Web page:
Wireless charging for cars works in a similar way to wireless phone chargers, using inductive charging technology

Wireless charging electric taxis

Ten electric taxis in Nottingham will be fitted with wireless charging hardware for six months to trial taxi rank-based charging (Credit: UK government)

Charging up electric vehicles could soon go wireless as a new multi-million pound trial gets underway in a UK city.

Multiple electric cabs in Nottingham will be able to recharge at once while parked in taxi ranks without needing to connect to a stationary device.

The government, which will invest £3.4m ($4.4m) in a scheme that could eventually be rolled out for broader public use, hopes the new technology will provide a viable alternative to plugs and chargepoints – enabling drivers to recharge more easily and minimising street clutter.

Transport secretary Grant Shapps said: “Taxi drivers up and down the country are at the vanguard of the electric vehicle revolution, playing a leading role in reducing air pollution in our city centres where people live, shop and work.

“New wireless technology will make using an electric taxi quicker and more convenient, allowing drivers to charge up at taxi ranks before heading off with their next passenger.”


How does wireless charging for electric vehicles work?

In the UK, the Society of Motor Manufacturers and Traders estimates there are 265,000 EVs on the roads but ultra-low emission vehicles (ULEVs) only represent 0.5% of the total number of cars licensed.

Innovation in EV charging infrastructure is considered by the automotive and energy industries to hold the key to enabling the mass uptake of electric vehicles – something that was highlighted by the UK government-backed Electric Vehicle Energy Taskforce when it made a series of recommendations to industry and government this week.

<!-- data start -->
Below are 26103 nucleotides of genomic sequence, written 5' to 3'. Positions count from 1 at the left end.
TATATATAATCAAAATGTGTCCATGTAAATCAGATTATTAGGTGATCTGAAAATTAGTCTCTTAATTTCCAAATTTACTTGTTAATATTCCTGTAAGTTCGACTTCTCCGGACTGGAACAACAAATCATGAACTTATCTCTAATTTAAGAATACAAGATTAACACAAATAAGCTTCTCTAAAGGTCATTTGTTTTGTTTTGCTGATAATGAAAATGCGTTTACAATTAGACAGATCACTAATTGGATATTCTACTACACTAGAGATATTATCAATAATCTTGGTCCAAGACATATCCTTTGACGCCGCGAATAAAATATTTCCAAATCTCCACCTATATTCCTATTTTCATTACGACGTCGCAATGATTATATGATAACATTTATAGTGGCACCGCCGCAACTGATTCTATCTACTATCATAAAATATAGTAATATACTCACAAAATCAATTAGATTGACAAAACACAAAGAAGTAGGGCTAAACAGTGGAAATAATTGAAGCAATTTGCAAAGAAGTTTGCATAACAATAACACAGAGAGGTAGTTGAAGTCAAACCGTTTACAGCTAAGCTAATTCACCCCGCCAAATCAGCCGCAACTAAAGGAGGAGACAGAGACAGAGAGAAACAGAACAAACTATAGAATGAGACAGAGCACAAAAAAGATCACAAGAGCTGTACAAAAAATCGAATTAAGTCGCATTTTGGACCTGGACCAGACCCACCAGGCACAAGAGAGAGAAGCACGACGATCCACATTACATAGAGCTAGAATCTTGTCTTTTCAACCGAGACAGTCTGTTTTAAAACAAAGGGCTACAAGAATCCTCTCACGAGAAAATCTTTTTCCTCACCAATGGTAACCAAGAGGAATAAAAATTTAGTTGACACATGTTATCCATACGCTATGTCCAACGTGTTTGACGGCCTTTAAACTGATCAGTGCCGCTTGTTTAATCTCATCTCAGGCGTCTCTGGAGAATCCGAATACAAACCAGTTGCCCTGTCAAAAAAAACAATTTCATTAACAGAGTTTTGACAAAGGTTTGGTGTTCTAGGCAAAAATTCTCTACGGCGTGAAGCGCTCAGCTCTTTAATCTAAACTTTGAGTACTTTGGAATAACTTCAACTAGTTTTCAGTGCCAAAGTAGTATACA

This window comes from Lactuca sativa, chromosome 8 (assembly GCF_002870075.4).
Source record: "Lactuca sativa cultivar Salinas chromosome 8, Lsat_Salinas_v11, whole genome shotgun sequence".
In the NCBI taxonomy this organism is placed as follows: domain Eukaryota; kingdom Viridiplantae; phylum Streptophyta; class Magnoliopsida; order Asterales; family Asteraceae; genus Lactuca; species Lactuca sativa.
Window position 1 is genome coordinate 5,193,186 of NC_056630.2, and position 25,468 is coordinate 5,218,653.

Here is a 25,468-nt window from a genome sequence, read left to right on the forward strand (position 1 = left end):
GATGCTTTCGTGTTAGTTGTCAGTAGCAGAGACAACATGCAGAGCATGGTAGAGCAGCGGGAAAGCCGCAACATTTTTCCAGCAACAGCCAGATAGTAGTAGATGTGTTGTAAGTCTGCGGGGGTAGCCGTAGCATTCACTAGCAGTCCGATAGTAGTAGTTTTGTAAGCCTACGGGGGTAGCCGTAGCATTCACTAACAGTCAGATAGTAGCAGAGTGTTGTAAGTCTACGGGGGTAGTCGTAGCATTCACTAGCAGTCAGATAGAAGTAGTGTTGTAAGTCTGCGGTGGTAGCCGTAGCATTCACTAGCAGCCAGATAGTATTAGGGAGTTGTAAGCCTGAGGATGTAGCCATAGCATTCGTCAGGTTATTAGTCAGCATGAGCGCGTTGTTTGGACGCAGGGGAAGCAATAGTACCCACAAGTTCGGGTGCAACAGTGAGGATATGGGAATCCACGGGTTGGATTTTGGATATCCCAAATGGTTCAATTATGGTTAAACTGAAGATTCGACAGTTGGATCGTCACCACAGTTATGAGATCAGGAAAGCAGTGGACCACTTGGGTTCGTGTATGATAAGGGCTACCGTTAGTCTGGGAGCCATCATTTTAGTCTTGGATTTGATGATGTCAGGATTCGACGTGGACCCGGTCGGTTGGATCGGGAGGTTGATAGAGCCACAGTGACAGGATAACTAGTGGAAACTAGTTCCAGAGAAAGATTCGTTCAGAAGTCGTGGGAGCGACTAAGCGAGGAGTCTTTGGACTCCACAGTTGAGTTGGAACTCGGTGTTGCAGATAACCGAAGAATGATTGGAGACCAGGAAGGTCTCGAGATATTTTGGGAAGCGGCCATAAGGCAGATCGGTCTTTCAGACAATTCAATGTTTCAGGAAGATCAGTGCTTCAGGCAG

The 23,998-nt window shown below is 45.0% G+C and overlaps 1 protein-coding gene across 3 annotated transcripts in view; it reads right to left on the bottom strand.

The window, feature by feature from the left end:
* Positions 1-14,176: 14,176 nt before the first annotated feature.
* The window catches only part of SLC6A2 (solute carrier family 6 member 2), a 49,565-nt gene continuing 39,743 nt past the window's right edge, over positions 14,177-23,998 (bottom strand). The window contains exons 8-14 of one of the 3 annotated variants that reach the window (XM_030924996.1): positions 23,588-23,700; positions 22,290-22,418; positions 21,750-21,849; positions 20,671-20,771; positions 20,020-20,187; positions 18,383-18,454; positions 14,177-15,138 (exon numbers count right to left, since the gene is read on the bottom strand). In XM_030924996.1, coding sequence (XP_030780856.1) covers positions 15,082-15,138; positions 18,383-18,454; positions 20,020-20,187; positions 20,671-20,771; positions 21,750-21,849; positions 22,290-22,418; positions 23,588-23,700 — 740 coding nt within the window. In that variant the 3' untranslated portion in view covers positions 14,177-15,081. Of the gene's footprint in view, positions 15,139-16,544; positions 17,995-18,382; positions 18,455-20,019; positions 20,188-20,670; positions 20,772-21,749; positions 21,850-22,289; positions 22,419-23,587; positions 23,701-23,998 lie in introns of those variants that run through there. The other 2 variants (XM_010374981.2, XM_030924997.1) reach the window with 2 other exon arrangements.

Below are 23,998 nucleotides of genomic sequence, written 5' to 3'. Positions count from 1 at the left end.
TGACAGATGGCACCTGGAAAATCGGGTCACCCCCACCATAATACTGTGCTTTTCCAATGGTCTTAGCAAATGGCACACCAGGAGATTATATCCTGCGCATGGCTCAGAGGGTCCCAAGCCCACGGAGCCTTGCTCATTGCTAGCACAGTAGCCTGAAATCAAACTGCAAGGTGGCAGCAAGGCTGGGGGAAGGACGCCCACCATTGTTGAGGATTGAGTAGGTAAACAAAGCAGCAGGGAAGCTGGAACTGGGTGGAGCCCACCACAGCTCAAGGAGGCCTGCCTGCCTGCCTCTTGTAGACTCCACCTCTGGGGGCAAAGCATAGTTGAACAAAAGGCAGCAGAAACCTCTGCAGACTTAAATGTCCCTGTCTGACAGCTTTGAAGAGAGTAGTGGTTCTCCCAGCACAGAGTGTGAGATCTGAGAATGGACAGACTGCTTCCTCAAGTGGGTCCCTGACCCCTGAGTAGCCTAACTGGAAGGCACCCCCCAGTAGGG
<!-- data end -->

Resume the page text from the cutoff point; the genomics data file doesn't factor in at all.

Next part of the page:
New technologies being trialled or rolled out have included smart charging, lamp post chargepoints and induction pads – but there are big hopes for the impact wireless charging could have on raising the EV sector’s share of road transport.

Wireless charging for cars works in a similar way to wireless phone chargers, using inductive charging technology.

Wireless charging for electric vehicles
The Nissan Leaf electric car can be charged wirelessly (Credit: Nissan)

Electricity is transferred through an air gap from one magnetic coil in the charger to a second magnetic coil fitted to the car.

Drivers just need to park their car in a position where the coils are aligned for charging to begin.

But rather than being able to lift a few millimetres off the charging station like with phones, a car can be positioned several inches away and still charge.

When it comes to taxi drivers, there are hopes the technology could help improve earning potential as well as cleaning the environment.

The government said that installing wireless chargers at taxi ranks offers drivers the chance to recharge while waiting for their next passengers, rather than have to take a detour to petrol stations in between jobs.

As the technology allows for shorter and more frequent bursts of charging, it will particularly benefit cars with smaller batteries, where “range anxiety” is most rife among drivers.


Electric taxi wireless charging trial boosts Nottingham climate-neutral city bid

Electrifying taxi fleets in cities is recognised by the government as a crucial component in bringing down transport emissions, which accounted for a third of the country’s total carbon footprint in 2018, and improving air quality.

For Nottingham, it’s another step towards its ultimate goal of becoming the UK’s first carbon-neutral city by 2028.

Ten Nissan and LEVC electric taxis in the East Midlands city will be fitted with wireless charging hardware for six months to trial taxi rank-based charging.

Nottingham City Council will own the vehicles and provide them to drivers rent-free.

If successful, the technology could be rolled out more broadly for public use, enabling everyday EV drivers to charge more easily on the go.

Nottingham tram, carbon-neutral city
Nottingham’s tram network spans 20 miles

The pilot adds to initiatives including having one of the largest electric bus fleets in Europe, extending its tram system to a 20-mile network run on renewable energy, building a new “cycle super highway”, installing solar panels on 4,500 homes across the city and opening the UK’s first shared priority lane for buses and ULEVs.

Nottingham City Council deputy leader Councillor Sally Longford said: “Nottingham is excited to host the trial of this new type of innovative charging technology, keeping us ahead of the pack, and helping to promote cleaner taxis in our city and potentially take us a further step forward towards our goal of being carbon-neutral by 2028.”

Energy secretary Andrea Leadsom added: “Charging technology, including wireless, is vital in giving consumers confidence to make the switch from petrol to electric cars.

“This pioneering trial in Nottingham, and others like it, will help us take crucial steps towards lower emissions and cleaner air.

“We are determined to end our contribution to global warming entirely by 2050 – and delivering cleaner and greener transport systems is a key part of this.”